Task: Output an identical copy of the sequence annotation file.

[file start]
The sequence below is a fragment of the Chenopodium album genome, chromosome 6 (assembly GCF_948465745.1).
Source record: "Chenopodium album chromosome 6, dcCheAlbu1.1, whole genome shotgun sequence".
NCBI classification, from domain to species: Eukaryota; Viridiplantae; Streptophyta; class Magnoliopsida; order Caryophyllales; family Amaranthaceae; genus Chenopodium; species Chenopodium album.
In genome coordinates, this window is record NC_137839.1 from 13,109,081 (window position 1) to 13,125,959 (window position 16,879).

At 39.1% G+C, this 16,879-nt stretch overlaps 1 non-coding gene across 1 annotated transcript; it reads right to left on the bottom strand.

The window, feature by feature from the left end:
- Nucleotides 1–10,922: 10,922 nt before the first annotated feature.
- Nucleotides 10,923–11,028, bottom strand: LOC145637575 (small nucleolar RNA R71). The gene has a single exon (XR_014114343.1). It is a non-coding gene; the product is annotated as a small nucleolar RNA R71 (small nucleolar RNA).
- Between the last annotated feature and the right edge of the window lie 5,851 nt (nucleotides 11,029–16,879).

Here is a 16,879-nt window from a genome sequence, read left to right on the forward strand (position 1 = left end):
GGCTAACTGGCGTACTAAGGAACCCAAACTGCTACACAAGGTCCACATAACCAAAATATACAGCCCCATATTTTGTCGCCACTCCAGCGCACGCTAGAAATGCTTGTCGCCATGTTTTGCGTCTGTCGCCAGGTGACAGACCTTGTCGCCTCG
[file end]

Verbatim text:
The sequence below is a fragment of the Chenopodium album genome, chromosome 6 (assembly GCF_948465745.1).
Source record: "Chenopodium album chromosome 6, dcCheAlbu1.1, whole genome shotgun sequence".
NCBI classification, from domain to species: Eukaryota; Viridiplantae; Streptophyta; class Magnoliopsida; order Caryophyllales; family Amaranthaceae; genus Chenopodium; species Chenopodium album.
In genome coordinates, this window is record NC_137839.1 from 13,109,081 (window position 1) to 13,125,959 (window position 16,879).

At 39.1% G+C, this 16,879-nt stretch overlaps 1 non-coding gene across 1 annotated transcript; it reads right to left on the bottom strand.

The window, feature by feature from the left end:
- Nucleotides 1–10,922: 10,922 nt before the first annotated feature.
- Nucleotides 10,923–11,028, bottom strand: LOC145637575 (small nucleolar RNA R71). The gene has a single exon (XR_014114343.1). It is a non-coding gene; the product is annotated as a small nucleolar RNA R71 (small nucleolar RNA).
- Between the last annotated feature and the right edge of the window lie 5,851 nt (nucleotides 11,029–16,879).

Here is a 16,879-nt window from a genome sequence, read left to right on the forward strand (position 1 = left end):
GGCTAACTGGCGTACTAAGGAACCCAAACTGCTACACAAGGTCCACATAACCAAAATATACAGCCCCATATTTTGTCGCCACTCCAGCGCACGCTAGAAATGCTTGTCGCCATGTTTTGCGTCTGTCGCCAGGTGACAGACCTTGTCGCCTCG